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Home » » DEC launches annual reporting system for harmful algal blooms

DEC launches annual reporting system for harmful algal blooms

Written By The Mountain Eagle on 7/3/24 | 7/3/24

By Jennifer Patterson

It’s that time of year again.

The New York State Department of Environmental Conservation recently launched the 2024 New York Harmful Algal Bloom System, which allows the public to send reports of algae blooms to DEC electronically.

“As New York experiences warming temperatures, DEC is working closely with the State Department of Health and our local partners to investigate harmful algal blooms (HABs) and make significant investments to prevent excess nutrients and other contaminants from negatively affecting water quality,” said DEC Interim Commissioner Sean Mahar. “DEC’s updated map and reporting system allows for more effective monitoring of potential threats to the health or recreational use of water bodies, and we encourage New Yorkers to be on the lookout for HABs and report any sightings.”

Blooms are likely triggered by a combination of factors that include excess nutrients like phosphorus and nitrogen, lots of sunlight, low water or low-flow conditions, calm water and warm temperatures. Harmful algal bloom occurrence and reporting typically increase each year through the warmest months, with the most reports received during August and September. 

HABs were reported throughout Schoharie County and around the Capital Region last summer, including at Thompsons Lake and Bear Gulch Pond, as well as Vlaie Pond.

While most algae are harmless and act as an important part of the food web, the DEC said residents should still “Know it, Avoid it, and Report it” when it comes to blooms, which can vary in appearance. Some look like scattered green dots in the water or long, linear green streaks, while others resemble thick pea soup or green paint. They also range in color from green to blue-green to white.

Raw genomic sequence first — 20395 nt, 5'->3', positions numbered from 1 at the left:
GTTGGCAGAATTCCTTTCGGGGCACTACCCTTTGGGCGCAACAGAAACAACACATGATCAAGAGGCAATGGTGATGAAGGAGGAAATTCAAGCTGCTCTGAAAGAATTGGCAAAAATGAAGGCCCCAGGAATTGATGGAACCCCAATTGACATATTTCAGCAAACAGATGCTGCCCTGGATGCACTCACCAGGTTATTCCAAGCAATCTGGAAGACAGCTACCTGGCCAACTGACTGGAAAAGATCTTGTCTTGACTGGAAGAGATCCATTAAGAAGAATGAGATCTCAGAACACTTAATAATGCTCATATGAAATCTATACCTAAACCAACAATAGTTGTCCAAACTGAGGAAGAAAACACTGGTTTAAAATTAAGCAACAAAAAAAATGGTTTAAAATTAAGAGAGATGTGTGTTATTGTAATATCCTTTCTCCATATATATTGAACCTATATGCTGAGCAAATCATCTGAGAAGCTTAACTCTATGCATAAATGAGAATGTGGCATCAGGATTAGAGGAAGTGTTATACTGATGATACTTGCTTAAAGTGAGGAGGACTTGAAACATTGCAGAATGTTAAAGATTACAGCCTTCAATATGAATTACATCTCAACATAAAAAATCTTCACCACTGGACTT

Some HABs produce toxins while others do not, but exposure to either can pose health risks to people and be deadly to pets, especially dogs that swim. They are also detrimental to fish and other wildlife.

“Exposure to harmful algae blooms can cause health effects in people and animals, including pets, when water with blooms is touched, swallowed, or when airborne droplets are inhaled,” said State Health Commissioner Dr. James McDonald. “New York State is aggressively proactive in monitoring and combating these blooms to protect public health, and this new map and reporting system will allow New Yorkers to better ‘Know it, Avoid it, and Report it.’”

After a suspected harmful bloom is reported, the DEC uses visual observations, photos and laboratory sampling results to see if cyanobacteria are present.

Once evaluated by DEC and DOH, reports are posted to the harmful algal blooms notification page at An interactive map shows bodies of water around the state where these blooms have been reported and confirmed. It also details both current and archived reports, as well as the extent of the bloom in a body of water.

To date, New York has awarded more than $428 million in grants designed to reduce the frequency of algal blooms across the state by targeting phosphorus and nitrogen pollution, and more than $14 million to research and development, pilot projects and advanced monitoring.

To report a suspected harmful algal bloom, go to Symptoms or health concerns should be reported to the DOH at 

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